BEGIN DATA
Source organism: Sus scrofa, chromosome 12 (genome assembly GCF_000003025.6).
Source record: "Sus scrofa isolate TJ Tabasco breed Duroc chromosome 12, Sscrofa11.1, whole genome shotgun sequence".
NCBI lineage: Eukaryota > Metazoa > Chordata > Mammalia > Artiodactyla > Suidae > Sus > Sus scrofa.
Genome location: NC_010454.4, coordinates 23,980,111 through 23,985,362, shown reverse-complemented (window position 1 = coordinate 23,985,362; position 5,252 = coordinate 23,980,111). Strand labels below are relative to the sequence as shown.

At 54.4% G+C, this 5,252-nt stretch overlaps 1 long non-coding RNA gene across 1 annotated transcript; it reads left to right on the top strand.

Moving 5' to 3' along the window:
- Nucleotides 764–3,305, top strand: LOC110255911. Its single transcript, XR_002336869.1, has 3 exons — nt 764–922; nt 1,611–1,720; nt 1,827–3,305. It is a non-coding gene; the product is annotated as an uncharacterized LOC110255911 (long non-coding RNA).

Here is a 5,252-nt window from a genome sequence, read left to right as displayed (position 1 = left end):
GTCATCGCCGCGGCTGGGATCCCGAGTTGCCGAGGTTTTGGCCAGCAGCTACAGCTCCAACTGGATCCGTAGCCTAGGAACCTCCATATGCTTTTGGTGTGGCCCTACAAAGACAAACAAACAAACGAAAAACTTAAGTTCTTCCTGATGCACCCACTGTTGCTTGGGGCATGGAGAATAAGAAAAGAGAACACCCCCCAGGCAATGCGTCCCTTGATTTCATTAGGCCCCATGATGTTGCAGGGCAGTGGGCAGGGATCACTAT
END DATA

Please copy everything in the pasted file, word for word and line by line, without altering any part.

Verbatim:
Source organism: Sus scrofa, chromosome 12 (genome assembly GCF_000003025.6).
Source record: "Sus scrofa isolate TJ Tabasco breed Duroc chromosome 12, Sscrofa11.1, whole genome shotgun sequence".
NCBI lineage: Eukaryota > Metazoa > Chordata > Mammalia > Artiodactyla > Suidae > Sus > Sus scrofa.
Genome location: NC_010454.4, coordinates 23,980,111 through 23,985,362, shown reverse-complemented (window position 1 = coordinate 23,985,362; position 5,252 = coordinate 23,980,111). Strand labels below are relative to the sequence as shown.

At 54.4% G+C, this 5,252-nt stretch overlaps 1 long non-coding RNA gene across 1 annotated transcript; it reads left to right on the top strand.

Moving 5' to 3' along the window:
- Nucleotides 764–3,305, top strand: LOC110255911. Its single transcript, XR_002336869.1, has 3 exons — nt 764–922; nt 1,611–1,720; nt 1,827–3,305. It is a non-coding gene; the product is annotated as an uncharacterized LOC110255911 (long non-coding RNA).

Here is a 5,252-nt window from a genome sequence, read left to right as displayed (position 1 = left end):
GTCATCGCCGCGGCTGGGATCCCGAGTTGCCGAGGTTTTGGCCAGCAGCTACAGCTCCAACTGGATCCGTAGCCTAGGAACCTCCATATGCTTTTGGTGTGGCCCTACAAAGACAAACAAACAAACGAAAAACTTAAGTTCTTCCTGATGCACCCACTGTTGCTTGGGGCATGGAGAATAAGAAAAGAGAACACCCCCCAGGCAATGCGTCCCTTGATTTCATTAGGCCCCATGATGTTGCAGGGCAGTGGGCAGGGATCACTAT